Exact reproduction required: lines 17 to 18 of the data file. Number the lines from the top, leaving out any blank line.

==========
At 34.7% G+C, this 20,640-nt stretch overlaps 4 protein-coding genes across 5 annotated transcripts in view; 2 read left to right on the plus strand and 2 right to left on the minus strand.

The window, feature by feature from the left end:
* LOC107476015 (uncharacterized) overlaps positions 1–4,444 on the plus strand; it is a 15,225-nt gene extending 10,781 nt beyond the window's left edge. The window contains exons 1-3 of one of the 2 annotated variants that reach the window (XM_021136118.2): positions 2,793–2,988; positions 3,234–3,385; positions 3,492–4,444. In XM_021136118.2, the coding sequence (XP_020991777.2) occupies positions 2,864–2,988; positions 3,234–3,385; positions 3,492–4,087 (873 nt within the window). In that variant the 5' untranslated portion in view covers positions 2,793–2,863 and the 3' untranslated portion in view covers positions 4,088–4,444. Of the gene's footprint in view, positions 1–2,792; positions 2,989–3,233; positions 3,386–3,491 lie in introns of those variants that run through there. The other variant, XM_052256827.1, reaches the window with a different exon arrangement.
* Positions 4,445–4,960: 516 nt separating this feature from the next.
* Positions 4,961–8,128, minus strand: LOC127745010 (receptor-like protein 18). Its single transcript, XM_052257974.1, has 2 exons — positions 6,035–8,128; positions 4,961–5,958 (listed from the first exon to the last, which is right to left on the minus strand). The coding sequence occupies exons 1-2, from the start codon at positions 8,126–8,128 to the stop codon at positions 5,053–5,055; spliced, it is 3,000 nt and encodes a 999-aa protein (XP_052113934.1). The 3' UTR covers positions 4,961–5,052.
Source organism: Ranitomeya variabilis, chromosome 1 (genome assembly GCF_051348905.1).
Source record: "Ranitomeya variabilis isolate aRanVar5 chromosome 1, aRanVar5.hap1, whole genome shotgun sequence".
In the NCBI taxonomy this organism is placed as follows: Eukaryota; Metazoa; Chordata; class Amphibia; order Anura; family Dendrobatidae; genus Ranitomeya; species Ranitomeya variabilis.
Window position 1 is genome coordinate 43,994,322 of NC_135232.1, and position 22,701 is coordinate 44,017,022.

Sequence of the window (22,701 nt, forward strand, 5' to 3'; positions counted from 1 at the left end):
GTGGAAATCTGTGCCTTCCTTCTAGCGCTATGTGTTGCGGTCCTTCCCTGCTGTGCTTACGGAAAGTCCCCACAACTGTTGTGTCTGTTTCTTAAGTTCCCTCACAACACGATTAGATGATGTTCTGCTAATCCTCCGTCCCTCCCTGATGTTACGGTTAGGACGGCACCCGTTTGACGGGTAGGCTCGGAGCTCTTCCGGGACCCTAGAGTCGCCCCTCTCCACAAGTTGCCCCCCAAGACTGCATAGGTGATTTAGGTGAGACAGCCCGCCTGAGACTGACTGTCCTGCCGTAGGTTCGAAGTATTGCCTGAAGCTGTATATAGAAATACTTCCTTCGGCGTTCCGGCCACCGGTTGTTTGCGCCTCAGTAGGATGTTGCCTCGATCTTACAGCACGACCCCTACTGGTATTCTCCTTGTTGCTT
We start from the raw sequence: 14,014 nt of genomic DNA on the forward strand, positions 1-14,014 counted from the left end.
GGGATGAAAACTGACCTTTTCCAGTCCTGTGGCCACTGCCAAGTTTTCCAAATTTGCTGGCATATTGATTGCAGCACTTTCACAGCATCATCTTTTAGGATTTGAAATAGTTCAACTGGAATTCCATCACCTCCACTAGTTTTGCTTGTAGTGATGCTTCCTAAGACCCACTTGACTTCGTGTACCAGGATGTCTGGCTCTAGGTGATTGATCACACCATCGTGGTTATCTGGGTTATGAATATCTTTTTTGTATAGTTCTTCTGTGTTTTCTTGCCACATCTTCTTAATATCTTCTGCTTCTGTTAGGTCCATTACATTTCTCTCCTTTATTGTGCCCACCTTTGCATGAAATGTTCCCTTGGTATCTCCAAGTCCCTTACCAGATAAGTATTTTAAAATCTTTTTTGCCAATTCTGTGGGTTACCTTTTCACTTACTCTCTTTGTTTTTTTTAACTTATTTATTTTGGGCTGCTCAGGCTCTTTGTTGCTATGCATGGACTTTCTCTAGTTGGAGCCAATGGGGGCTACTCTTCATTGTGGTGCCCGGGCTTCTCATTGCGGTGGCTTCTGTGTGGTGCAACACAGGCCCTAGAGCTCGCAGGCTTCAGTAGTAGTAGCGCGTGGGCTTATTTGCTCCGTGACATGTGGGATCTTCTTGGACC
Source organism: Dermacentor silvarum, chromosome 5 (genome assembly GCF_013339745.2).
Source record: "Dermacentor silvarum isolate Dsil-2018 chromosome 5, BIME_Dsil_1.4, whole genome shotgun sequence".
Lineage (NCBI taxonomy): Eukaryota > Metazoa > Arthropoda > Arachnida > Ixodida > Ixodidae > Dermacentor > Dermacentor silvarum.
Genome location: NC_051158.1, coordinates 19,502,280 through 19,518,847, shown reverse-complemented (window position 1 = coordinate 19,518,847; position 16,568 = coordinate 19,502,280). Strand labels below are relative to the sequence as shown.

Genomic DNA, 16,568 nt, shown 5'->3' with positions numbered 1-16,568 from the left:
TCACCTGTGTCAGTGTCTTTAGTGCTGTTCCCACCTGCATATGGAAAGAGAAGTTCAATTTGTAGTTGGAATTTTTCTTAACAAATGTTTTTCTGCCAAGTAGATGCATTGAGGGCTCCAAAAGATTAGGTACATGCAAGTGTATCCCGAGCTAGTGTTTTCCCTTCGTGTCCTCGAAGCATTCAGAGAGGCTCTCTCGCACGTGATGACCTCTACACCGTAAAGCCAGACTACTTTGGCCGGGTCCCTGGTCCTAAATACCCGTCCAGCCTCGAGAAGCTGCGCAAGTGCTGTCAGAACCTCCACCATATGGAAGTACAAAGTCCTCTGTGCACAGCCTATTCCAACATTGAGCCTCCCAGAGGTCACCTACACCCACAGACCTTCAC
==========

Genome location: NC_051158.1, coordinates 19,502,280 through 19,518,847, shown reverse-complemented (window position 1 = coordinate 19,518,847; position 16,568 = coordinate 19,502,280). Strand labels below are relative to the sequence as shown.

Genomic DNA, 16,568 nt, shown 5'->3' with positions numbered 1-16,568 from the left: